As a participant, Jeter tried to remain off the again pages of the New York tabloids. However when he retired, he hopped into the media enterprise and based the Players’ Tribune with Jaymee Messler. Since 2014, the web site has given athletes an opportunity to inform their tales — or, to be extra exact, to border the narrative to their selecting.
Jeter, now 48, acknowledged the facility of talking for your self, regardless that the Gamers’ Tribune publishes work largely crafted by ghostwriters and athletes have seized on this self-empowerment to commodify and model themselves. They’re the CEOs of their private and professional lives. However there’s one large distinction between Jeter and immediately’s stars: In his world, not all the pieces was on the market.
Even in “The Captain,” the story goes solely so far as the star, who in February stepped down as CEO of the Miami Marlins after almost 5 years, permits.
The followers who worshiped him, the beat reporters who lined him and nearly everybody who stood locked outdoors of his intimate circle might by no means have recognized about Jeter’s dry humorousness, that he nearly was in the identical nightclub as Sean “P. Diddy” Combs on the night of a triple shooting in 1999 or that his belief points return to rising up biracial in Kalamazoo, Mich.
Viewers will hear these tales and extra in “The Captain,” which is an invite simply far sufficient previous the floor to lastly see Jeter. At instances, he reveals a aspect few have witnessed. He curses freely, tees off on critics and swims in his private reservoir of pettiness.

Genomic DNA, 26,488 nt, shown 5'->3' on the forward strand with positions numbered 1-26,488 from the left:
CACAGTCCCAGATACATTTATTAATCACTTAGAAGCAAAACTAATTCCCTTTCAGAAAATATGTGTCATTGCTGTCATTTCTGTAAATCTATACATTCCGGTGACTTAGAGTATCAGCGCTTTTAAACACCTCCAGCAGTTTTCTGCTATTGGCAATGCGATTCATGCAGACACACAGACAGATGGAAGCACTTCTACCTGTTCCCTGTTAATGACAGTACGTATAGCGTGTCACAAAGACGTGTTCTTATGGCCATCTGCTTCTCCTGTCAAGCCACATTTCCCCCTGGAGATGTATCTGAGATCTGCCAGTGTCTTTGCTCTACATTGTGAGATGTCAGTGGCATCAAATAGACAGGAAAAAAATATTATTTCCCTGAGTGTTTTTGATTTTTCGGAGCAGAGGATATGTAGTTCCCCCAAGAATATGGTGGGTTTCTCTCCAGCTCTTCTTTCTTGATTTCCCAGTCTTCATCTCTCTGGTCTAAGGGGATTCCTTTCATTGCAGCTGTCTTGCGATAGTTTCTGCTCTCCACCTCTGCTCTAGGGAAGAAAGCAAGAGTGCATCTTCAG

Jeter’s not solely a Jordan Model athlete; he acts like a Michael Jordan clone. Who can neglect the scene in “The Final Dance” of Jordan holding a pill that performed a snippet of a Gary Payton interview — and then roaring in laughter concerning the protection of his long-ago nemesis?
Jeter additionally will get the final phrase every time. When reacting to Nomar Garciaparra’s assertion that the Boston Purple Sox didn’t lose to a greater staff within the 1999 American League Championship Sequence, Jeter channels his interior MJ.
“That’s what losers say,” Jeter says with a smile and a shrug. “Sorry, Nomar. We had a greater staff that yr.”
In the identical episode, Jeter shares the gnarly story about his navel. After confirming the incident, he turns his head and, as if going through somebody sitting off digicam, says, “Fairly positive that story doesn’t make this.”
However after all that story makes the minimize. The media firm behind “The Final Dance,” which gave Jordan full editorial management, produced this movie. The Gamers’ Tribune additionally partnered with ESPN and Main League Baseball to assist with its creation.
“The Captain” stays Jeterian. It’s billed as candid, however it tells the story his method.
For 20 years, Jeter received 5 championships whereas controlling his narrative. Now he should assume his legacy wants a postscript — so he has written that, too.